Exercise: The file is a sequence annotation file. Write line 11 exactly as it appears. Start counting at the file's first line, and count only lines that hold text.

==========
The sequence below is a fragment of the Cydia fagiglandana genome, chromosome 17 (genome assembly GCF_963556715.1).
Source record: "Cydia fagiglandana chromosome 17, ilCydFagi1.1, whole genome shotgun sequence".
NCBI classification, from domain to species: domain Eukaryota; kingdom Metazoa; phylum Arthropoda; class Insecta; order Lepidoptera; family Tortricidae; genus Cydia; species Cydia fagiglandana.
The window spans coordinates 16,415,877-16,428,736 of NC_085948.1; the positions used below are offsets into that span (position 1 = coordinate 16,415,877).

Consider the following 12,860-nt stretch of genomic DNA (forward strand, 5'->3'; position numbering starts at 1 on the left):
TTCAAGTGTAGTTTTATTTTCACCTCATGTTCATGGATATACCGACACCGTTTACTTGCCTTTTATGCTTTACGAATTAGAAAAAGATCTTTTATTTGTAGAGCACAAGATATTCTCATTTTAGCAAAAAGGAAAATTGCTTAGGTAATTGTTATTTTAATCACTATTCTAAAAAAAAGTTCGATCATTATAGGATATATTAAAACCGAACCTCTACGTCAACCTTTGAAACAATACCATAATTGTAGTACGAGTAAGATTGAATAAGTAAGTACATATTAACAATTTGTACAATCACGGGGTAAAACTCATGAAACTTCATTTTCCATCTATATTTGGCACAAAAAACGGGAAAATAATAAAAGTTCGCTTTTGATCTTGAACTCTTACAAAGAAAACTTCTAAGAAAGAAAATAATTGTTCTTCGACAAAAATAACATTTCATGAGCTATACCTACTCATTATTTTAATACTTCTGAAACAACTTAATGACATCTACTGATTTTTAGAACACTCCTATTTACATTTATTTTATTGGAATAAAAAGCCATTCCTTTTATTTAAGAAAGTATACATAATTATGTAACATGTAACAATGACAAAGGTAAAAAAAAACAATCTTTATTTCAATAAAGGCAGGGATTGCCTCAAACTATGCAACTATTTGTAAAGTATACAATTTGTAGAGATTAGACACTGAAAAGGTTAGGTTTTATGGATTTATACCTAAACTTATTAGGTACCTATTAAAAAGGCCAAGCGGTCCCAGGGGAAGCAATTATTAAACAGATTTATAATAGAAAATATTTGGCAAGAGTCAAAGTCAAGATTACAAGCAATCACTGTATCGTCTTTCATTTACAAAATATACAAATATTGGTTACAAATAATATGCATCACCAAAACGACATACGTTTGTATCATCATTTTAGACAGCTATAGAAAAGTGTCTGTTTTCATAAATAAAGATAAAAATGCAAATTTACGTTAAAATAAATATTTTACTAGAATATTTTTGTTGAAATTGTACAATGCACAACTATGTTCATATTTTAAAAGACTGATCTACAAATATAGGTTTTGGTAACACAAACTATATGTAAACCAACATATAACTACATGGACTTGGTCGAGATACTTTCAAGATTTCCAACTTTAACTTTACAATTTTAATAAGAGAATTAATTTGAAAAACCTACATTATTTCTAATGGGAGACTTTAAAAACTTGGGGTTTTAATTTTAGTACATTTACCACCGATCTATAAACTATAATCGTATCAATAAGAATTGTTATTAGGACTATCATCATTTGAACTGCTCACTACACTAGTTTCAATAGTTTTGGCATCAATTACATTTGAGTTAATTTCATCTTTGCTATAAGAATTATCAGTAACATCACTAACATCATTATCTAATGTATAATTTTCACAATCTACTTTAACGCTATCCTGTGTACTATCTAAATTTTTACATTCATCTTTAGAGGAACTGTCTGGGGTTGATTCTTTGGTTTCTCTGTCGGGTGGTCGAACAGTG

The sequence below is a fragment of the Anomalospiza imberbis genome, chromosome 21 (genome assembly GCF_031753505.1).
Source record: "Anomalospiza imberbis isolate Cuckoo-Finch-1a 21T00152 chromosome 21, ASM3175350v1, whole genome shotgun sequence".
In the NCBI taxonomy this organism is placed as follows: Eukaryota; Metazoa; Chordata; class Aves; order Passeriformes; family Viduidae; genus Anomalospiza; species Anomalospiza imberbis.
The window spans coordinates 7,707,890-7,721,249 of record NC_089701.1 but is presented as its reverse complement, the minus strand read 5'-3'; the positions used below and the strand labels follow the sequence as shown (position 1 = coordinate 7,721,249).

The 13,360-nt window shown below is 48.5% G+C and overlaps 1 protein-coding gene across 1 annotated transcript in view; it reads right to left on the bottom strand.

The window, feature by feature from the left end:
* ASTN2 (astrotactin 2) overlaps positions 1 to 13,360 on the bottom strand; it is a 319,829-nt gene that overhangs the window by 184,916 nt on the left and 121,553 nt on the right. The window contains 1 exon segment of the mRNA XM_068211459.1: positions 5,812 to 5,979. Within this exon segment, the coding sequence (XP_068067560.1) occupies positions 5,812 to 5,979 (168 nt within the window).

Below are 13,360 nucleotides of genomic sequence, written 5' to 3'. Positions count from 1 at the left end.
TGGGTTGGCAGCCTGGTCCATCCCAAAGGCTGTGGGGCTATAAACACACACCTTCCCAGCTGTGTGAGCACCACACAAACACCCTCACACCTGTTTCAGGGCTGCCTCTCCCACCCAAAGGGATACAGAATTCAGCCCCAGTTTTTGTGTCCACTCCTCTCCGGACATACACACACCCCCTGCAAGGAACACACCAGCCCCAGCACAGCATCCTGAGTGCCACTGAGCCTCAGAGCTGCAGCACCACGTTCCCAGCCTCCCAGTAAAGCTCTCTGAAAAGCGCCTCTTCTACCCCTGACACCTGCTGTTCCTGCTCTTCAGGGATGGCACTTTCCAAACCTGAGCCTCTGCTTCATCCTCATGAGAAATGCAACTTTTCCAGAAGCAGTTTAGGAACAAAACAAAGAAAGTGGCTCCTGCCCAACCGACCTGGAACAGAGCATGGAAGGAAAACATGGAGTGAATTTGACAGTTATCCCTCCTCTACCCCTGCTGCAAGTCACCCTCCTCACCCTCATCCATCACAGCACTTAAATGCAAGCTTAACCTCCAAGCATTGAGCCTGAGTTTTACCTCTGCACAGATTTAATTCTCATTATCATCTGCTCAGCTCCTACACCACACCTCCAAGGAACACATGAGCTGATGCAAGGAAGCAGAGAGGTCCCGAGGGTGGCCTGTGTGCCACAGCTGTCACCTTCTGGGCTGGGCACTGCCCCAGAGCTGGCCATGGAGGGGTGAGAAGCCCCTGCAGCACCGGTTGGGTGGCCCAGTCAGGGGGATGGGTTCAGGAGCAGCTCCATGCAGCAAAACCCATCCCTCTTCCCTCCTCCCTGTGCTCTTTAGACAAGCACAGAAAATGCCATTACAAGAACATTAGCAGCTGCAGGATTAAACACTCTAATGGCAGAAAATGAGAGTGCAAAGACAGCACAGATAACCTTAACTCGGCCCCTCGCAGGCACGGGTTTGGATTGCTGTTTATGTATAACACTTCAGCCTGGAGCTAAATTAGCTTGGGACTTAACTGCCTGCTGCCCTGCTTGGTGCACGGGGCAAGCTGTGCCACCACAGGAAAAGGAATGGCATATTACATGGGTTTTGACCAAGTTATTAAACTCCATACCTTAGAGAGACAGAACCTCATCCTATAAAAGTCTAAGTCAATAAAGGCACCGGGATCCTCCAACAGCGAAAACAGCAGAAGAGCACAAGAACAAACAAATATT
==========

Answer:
The 13,360-nt window shown below is 48.5% G+C and overlaps 1 protein-coding gene across 1 annotated transcript in view; it reads right to left on the bottom strand.